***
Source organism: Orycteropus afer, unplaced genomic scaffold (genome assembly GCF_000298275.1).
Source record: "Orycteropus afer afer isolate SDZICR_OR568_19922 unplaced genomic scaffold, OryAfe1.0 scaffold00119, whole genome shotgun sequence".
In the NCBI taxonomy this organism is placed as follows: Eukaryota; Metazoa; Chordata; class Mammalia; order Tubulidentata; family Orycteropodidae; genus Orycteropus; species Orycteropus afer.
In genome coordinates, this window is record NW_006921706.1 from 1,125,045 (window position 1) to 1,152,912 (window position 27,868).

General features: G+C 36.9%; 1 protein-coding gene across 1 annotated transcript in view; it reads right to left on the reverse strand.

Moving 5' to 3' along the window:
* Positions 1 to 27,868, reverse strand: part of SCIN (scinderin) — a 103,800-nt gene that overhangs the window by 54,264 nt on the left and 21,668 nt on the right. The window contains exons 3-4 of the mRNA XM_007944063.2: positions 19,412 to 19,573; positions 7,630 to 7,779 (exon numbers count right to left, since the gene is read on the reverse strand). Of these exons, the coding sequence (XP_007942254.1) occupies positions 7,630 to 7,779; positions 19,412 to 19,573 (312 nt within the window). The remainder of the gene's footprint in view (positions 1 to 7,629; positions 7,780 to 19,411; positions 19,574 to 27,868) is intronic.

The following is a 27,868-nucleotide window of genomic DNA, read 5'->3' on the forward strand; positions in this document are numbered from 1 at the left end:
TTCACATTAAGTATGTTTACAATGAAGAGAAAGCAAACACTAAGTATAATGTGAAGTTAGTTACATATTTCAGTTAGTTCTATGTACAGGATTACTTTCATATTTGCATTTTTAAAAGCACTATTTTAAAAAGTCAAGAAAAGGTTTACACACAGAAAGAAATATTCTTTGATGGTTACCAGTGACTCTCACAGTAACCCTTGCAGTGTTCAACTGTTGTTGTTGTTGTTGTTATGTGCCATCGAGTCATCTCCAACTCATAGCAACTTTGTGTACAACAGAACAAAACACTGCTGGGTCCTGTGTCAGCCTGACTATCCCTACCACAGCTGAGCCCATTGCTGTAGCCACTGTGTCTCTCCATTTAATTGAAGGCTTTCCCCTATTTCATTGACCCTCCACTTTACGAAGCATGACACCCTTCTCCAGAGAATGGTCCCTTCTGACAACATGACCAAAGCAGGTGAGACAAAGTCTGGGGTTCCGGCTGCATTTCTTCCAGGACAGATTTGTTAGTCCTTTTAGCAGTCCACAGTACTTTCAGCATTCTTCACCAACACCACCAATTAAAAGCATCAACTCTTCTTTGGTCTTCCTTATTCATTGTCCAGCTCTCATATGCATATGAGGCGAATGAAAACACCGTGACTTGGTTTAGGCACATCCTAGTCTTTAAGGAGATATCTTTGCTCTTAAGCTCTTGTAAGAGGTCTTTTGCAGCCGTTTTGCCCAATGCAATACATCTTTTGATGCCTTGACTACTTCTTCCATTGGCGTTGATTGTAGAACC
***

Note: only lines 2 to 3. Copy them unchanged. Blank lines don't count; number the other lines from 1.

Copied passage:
Source record: "Orycteropus afer afer isolate SDZICR_OR568_19922 unplaced genomic scaffold, OryAfe1.0 scaffold00119, whole genome shotgun sequence".
In the NCBI taxonomy this organism is placed as follows: Eukaryota; Metazoa; Chordata; class Mammalia; order Tubulidentata; family Orycteropodidae; genus Orycteropus; species Orycteropus afer.